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Triple Therapy: 10 vs. 14 Days for Eradication of H. pylori
Am Fam Physician. 1998 Dec 1;58(9):2121-2122.
Since consistently higher cure rates of Helicobacter pylori have been reported with the use of proton pump inhibitor–based triple therapy, this therapy is recommended over dual therapy. However, the ideal duration for triple therapy, from seven to 14 days, is still being evaluated. Studies showing more than than 90 percent H. pylori eradication using triple therapy for seven days have been reported. Fennerty and associates compared a 10-day treatment regimen with a 14-day treatment regimen in patients with H. pylori infection and active duodenal ulcer disease or a history of duodenal ulcer.
A total of 284 patients were randomized to receive 30 mg of lansoprazole, 250 mg of amoxicillin and 500 mg of clarithromycin twice daily for 10 or 14 days. The primary efficacy outcome was eradication of H. pylori, confirmed by histologic and culture results four to six weeks after completion of therapy. Because of various protocol violations, only 236 patients were included in the final analysis.
H. pylori was eradicated in 103 patients (84 percent) in the 10-day treatment group and in 96 patients (85 percent) in the 14-day treatment group. Even in the worst-case scenario, in which patients who failed to return for follow-up were considered to have persistent infection, the H. pylori eradication rates were 81 percent in the 10-day group and 82 percent in the 14-day treatment group. No significant differences were found between the two groups in overall treatment outcomes. Of the 228 patients with an active ulcer, 166 patients did not have an ulcer at the final endoscopy, conducted four weeks after the completion of therapy. No difference in ulcer status was noted between the two treatment groups, and the same percentage of patients showed resolution or improvement of acute and chronic inflammation.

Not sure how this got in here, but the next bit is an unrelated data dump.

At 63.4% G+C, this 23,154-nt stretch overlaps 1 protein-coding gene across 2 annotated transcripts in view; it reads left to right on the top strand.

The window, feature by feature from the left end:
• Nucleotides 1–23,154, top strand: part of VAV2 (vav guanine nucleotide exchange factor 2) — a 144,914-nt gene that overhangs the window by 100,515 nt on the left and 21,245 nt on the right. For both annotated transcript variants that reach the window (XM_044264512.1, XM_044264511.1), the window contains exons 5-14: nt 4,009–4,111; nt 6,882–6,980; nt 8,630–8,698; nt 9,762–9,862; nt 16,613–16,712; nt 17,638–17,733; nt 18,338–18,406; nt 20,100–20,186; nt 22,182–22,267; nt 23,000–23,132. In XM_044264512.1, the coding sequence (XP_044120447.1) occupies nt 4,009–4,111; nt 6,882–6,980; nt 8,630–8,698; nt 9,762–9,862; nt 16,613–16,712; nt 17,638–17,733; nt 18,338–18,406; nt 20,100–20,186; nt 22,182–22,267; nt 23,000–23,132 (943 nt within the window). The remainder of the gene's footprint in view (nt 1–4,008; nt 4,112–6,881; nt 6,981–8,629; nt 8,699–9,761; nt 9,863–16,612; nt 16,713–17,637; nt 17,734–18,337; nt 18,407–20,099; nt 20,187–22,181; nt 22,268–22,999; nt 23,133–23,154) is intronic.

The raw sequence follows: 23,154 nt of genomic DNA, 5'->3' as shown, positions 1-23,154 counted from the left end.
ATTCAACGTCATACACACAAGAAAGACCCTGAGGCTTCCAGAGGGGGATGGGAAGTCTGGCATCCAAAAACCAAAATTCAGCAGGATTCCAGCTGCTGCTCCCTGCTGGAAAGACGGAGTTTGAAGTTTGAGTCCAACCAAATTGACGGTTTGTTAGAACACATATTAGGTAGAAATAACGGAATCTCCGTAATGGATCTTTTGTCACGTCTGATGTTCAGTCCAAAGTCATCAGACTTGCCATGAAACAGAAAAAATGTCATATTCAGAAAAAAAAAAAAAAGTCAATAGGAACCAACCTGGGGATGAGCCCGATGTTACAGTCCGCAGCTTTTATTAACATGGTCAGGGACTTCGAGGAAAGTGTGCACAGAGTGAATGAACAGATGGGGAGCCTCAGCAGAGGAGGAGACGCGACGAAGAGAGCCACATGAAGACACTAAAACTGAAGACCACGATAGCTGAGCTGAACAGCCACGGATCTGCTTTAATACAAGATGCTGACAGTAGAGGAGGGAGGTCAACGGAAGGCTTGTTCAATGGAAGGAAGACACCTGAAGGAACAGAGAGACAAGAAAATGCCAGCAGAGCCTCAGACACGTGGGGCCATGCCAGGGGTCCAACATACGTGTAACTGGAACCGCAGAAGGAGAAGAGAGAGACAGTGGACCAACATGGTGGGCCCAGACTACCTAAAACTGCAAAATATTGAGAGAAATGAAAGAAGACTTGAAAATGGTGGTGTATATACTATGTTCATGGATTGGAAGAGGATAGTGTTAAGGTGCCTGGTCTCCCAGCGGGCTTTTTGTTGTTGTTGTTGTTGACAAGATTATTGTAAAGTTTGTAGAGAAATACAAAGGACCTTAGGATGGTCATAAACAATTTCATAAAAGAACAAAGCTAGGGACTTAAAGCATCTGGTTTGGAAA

No differences were observed between the treatment groups in either the frequency or the mean severity of daytime or nighttime abdominal pain during the treatment period. There was, however, a significant observed difference in the frequency and mean severity of daytime abdominal pain during the follow-up period. Adverse events did not differ between treatment groups. The most commonly reported events were diarrhea and taste disturbance. Nine patients discontinued taking the study medication prematurely, at least in part because of drug-related adverse events.
The results of this study are similar for the 10- and 14-day triple regimens. The treatment groups were found to be comparable based on cure rates of H. pylori infection, resolution or improvement of gastritis, frequency and mean severity of daytime or nighttime abdominal pain, and tolerability. The authors conclude that triple therapy twice daily for 10 days results in high rates of H. pylori eradication, tolerability and compliance.
Fennerty MB, et al. A comparison of 10 and 14 days of lansoprazole triple therapy for eradication of Helicobacter pylori. Arch Intern Med. August 10, 1998;158:1651–6.
Copyright © 1998 by the American Academy of Family Physicians.
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